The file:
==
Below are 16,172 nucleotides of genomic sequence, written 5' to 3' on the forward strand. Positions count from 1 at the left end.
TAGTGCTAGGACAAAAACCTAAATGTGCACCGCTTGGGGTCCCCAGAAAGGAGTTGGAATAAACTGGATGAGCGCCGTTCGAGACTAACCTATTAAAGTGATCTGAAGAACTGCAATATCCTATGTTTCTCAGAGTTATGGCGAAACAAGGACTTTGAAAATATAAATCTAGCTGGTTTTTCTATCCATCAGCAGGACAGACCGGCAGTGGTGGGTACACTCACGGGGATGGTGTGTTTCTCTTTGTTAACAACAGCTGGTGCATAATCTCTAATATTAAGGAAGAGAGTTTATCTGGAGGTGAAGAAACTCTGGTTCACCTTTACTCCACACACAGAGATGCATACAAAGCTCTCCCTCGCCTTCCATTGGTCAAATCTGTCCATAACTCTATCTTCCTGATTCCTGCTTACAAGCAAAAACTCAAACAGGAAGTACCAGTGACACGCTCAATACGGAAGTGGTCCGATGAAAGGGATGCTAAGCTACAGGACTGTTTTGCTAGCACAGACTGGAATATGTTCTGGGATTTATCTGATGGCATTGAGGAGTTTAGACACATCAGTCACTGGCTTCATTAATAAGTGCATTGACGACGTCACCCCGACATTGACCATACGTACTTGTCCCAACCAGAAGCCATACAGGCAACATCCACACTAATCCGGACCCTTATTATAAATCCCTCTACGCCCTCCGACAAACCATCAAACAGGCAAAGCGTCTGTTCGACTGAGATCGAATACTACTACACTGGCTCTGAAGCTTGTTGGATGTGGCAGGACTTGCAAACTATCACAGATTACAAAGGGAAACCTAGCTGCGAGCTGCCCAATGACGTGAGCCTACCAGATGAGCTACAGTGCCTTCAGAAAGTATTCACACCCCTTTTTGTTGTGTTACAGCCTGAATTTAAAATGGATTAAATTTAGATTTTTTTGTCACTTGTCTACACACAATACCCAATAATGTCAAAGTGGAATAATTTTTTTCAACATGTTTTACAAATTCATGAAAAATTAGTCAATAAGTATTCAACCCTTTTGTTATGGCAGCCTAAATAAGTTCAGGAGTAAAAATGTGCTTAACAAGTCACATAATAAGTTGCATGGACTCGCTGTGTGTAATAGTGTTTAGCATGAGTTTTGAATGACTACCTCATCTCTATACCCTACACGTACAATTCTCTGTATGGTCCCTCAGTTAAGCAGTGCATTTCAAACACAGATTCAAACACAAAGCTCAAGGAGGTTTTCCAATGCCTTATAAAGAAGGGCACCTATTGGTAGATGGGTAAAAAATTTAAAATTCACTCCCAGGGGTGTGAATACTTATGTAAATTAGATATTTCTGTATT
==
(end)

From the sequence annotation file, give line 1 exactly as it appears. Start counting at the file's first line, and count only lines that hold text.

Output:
Below are 16,172 nucleotides of genomic sequence, written 5' to 3' on the forward strand. Positions count from 1 at the left end.